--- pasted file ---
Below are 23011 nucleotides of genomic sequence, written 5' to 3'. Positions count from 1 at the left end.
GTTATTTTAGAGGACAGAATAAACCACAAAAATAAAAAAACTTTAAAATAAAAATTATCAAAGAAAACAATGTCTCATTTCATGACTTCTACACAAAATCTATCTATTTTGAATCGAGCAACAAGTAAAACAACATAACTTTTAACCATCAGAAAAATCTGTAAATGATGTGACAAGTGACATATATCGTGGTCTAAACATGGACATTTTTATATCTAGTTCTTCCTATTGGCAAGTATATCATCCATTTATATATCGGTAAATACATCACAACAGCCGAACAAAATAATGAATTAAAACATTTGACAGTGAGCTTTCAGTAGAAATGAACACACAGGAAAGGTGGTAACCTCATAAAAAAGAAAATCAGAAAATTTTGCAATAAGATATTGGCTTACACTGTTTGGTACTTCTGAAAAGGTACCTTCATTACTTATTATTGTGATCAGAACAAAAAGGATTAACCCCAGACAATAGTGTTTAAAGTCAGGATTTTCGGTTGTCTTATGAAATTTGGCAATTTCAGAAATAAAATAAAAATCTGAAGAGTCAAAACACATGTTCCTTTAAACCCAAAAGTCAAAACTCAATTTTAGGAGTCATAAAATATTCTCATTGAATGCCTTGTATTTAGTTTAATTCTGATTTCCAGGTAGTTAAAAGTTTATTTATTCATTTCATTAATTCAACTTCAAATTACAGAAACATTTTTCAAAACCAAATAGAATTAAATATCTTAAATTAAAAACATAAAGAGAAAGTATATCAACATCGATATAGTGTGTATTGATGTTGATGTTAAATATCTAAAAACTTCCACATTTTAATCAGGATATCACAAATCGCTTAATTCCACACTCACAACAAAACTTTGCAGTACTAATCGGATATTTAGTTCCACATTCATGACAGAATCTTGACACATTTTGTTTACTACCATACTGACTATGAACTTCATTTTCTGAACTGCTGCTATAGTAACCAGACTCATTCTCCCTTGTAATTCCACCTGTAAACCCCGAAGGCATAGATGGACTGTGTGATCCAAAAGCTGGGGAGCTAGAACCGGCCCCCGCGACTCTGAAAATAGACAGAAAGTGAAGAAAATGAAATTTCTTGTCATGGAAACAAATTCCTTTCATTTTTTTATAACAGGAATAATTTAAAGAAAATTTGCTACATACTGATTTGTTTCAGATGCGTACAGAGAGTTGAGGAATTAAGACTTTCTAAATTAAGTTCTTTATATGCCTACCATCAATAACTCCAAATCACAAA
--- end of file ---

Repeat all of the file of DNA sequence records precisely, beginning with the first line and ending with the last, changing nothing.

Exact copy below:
Below are 23011 nucleotides of genomic sequence, written 5' to 3'. Positions count from 1 at the left end.
GTTATTTTAGAGGACAGAATAAACCACAAAAATAAAAAAACTTTAAAATAAAAATTATCAAAGAAAACAATGTCTCATTTCATGACTTCTACACAAAATCTATCTATTTTGAATCGAGCAACAAGTAAAACAACATAACTTTTAACCATCAGAAAAATCTGTAAATGATGTGACAAGTGACATATATCGTGGTCTAAACATGGACATTTTTATATCTAGTTCTTCCTATTGGCAAGTATATCATCCATTTATATATCGGTAAATACATCACAACAGCCGAACAAAATAATGAATTAAAACATTTGACAGTGAGCTTTCAGTAGAAATGAACACACAGGAAAGGTGGTAACCTCATAAAAAAGAAAATCAGAAAATTTTGCAATAAGATATTGGCTTACACTGTTTGGTACTTCTGAAAAGGTACCTTCATTACTTATTATTGTGATCAGAACAAAAAGGATTAACCCCAGACAATAGTGTTTAAAGTCAGGATTTTCGGTTGTCTTATGAAATTTGGCAATTTCAGAAATAAAATAAAAATCTGAAGAGTCAAAACACATGTTCCTTTAAACCCAAAAGTCAAAACTCAATTTTAGGAGTCATAAAATATTCTCATTGAATGCCTTGTATTTAGTTTAATTCTGATTTCCAGGTAGTTAAAAGTTTATTTATTCATTTCATTAATTCAACTTCAAATTACAGAAACATTTTTCAAAACCAAATAGAATTAAATATCTTAAATTAAAAACATAAAGAGAAAGTATATCAACATCGATATAGTGTGTATTGATGTTGATGTTAAATATCTAAAAACTTCCACATTTTAATCAGGATATCACAAATCGCTTAATTCCACACTCACAACAAAACTTTGCAGTACTAATCGGATATTTAGTTCCACATTCATGACAGAATCTTGACACATTTTGTTTACTACCATACTGACTATGAACTTCATTTTCTGAACTGCTGCTATAGTAACCAGACTCATTCTCCCTTGTAATTCCACCTGTAAACCCCGAAGGCATAGATGGACTGTGTGATCCAAAAGCTGGGGAGCTAGAACCGGCCCCCGCGACTCTGAAAATAGACAGAAAGTGAAGAAAATGAAATTTCTTGTCATGGAAACAAATTCCTTTCATTTTTTTATAACAGGAATAATTTAAAGAAAATTTGCTACATACTGATTTGTTTCAGATGCGTACAGAGAGTTGAGGAATTAAGACTTTCTAAATTAAGTTCTTTATATGCCTACCATCAATAACTCCAAATCACAAA